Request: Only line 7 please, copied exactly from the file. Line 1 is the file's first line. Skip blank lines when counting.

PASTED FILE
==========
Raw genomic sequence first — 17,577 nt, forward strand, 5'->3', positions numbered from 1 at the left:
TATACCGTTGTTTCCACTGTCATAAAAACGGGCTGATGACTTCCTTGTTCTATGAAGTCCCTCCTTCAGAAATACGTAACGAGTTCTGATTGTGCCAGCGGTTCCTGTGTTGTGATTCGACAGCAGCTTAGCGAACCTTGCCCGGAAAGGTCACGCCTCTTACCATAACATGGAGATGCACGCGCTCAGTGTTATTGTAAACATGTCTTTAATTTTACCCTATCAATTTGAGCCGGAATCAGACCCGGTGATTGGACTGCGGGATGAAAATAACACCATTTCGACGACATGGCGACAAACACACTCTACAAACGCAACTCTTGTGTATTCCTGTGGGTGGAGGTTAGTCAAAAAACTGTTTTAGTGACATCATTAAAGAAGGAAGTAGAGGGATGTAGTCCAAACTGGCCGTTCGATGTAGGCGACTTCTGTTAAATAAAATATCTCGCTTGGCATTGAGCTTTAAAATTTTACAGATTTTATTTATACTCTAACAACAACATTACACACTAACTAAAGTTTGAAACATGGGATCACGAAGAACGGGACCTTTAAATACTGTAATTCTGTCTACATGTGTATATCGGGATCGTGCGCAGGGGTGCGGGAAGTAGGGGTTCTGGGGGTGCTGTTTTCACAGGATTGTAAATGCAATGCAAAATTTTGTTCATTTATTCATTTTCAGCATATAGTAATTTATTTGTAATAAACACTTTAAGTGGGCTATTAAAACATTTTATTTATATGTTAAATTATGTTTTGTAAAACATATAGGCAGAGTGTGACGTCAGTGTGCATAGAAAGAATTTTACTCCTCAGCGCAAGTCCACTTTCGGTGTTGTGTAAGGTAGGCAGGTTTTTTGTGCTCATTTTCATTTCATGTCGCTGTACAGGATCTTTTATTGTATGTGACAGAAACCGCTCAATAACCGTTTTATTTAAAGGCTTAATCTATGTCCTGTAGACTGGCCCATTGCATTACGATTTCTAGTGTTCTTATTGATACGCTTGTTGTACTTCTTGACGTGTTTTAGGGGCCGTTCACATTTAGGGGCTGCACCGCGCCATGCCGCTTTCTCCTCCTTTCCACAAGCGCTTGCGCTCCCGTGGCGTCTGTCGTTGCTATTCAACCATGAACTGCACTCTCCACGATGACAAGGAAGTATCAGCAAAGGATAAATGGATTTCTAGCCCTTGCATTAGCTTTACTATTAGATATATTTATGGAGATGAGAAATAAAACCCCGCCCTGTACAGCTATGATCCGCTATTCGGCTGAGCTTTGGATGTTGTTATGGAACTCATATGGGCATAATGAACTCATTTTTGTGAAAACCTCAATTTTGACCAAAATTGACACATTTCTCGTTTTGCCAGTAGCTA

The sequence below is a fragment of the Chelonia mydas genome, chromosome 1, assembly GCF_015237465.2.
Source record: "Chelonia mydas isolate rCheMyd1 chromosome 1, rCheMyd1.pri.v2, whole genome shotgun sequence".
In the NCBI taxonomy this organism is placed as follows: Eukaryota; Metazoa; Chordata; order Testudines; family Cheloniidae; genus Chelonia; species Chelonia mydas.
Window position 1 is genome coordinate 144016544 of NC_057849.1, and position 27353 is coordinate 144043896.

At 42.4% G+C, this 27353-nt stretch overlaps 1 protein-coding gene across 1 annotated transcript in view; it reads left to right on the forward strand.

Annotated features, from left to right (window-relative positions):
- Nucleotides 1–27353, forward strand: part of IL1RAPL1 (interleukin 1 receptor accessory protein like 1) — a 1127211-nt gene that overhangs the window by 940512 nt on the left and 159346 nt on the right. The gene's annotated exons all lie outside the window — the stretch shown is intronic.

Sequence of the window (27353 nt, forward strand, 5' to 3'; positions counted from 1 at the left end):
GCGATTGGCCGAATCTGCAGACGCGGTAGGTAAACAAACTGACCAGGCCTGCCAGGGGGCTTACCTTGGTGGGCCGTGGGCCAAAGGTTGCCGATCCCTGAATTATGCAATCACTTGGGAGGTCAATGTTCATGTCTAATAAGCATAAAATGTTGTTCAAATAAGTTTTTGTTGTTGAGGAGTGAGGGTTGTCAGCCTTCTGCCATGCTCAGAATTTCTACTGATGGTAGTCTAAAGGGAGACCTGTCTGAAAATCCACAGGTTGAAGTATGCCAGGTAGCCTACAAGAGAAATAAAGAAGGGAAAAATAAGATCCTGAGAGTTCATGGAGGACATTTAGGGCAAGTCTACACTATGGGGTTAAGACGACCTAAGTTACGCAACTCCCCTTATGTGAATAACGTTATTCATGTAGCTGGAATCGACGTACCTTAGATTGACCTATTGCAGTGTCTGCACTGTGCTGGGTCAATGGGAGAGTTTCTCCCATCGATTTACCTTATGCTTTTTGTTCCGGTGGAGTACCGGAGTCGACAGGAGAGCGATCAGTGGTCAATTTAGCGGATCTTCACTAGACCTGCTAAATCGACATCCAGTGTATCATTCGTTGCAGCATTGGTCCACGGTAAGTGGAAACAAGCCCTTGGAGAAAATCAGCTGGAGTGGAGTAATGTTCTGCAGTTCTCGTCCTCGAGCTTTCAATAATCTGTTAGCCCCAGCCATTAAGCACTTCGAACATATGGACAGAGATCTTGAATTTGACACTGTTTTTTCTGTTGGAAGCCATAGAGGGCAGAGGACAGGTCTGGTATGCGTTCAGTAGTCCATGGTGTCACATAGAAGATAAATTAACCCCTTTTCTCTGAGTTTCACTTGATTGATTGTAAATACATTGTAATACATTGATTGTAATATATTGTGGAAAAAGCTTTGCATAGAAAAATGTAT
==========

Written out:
At 42.4% G+C, this 27353-nt stretch overlaps 1 protein-coding gene across 1 annotated transcript in view; it reads left to right on the forward strand.